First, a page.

Ed Piskor, Comics Artist, Dies After Sexual Misconduct Accusations

The comics artist Ed Piskor, who was best known for his multivolume “Hip Hop Family Tree,” died last week after posting a lengthy note to social media about an accusation of sexual misconduct that led a gallery in Pittsburgh to indefinitely postpone an exhibition of his work.

The death of Piskor, who lived in Munhall, Pa., was confirmed by a funeral home, but no cause was given. Many people read his note on social media — in which he repeatedly spoke of his death — as a suicide note.

Two of Piskor’s relatives declined to comment. The chief of the Munhall Police Department said Piskor died outside of Pennsylvania.

The Pittsburgh Cultural Trust, a nonprofit arts group, announced last month that it would not open the five-month exhibition as planned after a woman accused Piskor of trying to “groom” her in 2020, when she was in high school, and posted screenshots from their online conversations.

Piskor, 41, apologized for the messages in his note and said he never should have communicated with the teenager. He also addressed separate allegations from another artist, saying that they had a consensual sexual relationship.

His agent, Bob Mecoy, said the artist had defined himself by his work and was devastated by what the future had held.

Piskor had the feeling “that no matter what the circumstances were, what the truth of the situation was, his career was over, and what he had to offer would be objectionable no matter what he did,” Mecoy said.

In Piskor’s note, he expressed dismay that his exhibition had been postponed, and he criticized what he called online lynch mobs, saying they had contributed to his death.

The Pittsburgh Cultural Trust said in a statement last month that it had taken the allegation against Piskor “very seriously” and that the exhibition, which was supposed to feature original illustrations from “Hip Hop Family Tree,” would not open as planned.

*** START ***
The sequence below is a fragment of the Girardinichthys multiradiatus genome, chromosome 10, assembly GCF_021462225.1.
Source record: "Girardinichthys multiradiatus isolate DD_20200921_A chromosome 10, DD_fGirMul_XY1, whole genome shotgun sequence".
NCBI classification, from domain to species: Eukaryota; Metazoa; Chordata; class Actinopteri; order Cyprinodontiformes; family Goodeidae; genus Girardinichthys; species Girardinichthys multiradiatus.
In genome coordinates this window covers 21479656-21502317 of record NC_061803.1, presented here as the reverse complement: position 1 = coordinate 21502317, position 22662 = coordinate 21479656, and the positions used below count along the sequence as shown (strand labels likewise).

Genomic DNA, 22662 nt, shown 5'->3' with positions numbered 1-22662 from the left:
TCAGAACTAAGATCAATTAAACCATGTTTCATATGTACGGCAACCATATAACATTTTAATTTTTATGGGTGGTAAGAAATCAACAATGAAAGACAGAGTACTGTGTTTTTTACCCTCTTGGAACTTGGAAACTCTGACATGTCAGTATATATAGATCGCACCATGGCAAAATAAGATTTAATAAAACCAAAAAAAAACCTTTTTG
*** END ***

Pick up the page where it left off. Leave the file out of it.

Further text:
In a statement after his death, the trust said: “We are deeply saddened by this tragic news. Our thoughts are with Ed’s family and friends at this difficult time.”

“Hip Hop Family Tree” chronicles the early history of hip-hop, with its feuds and friendships. The comic series — for which Piskor did the research, writing, illustrations, lettering and coloring — began in 2012 as an ongoing one-page feature on the website Boing Boing and was compiled by Fantagraphics. Its second volume was named the best reality-based work at the 2015 Eisners, the comic book industry’s equivalent of the Oscars.

The rapper Chuck D, of Public Enemy, said in a statement that he saluted Piskor’s work.

“His detail in story and artwork for myself and all of hip-hop served as an informative cornerstone of visual truth in areas other media couldn’t achieve,” he said.

For Marvel, Piskor created “X-Men: Grand Design,” a chronological retelling of X-Men history that tried to make sense of the twists and turns in the mutants’ lives. The collection was presented on yellow pages, giving it the look of an older comic.

The goal, Piskor wrote in 2018, was to take the thousands of pages of early X-Men volumes and to create a “satisfying 240-page story which includes all the most important elements, but none of the fat, redundancy or deus ex machina from the series.”

Piskor also had a popular comic book podcast, “Cartoonist Kayfabe,” with the artist Jim Rugg. He will be remembered for his boundless enthusiasm and as a proselytizer for comics, said Gary Groth, the co-founder of Fantagraphics and the editor in chief of The Comics Journal.

“A lot of artists are obsessed and a lot of artists are focused and driven, but Ed had a kind of indiscriminate, omnivorous passion,” Groth said. “He loved everything about comics.”

If you are having thoughts of suicide, call or text 988 to reach the 988 Suicide and Crisis Lifeline or go to SpeakingOfSuicide.com/resources for a list of additional resources.

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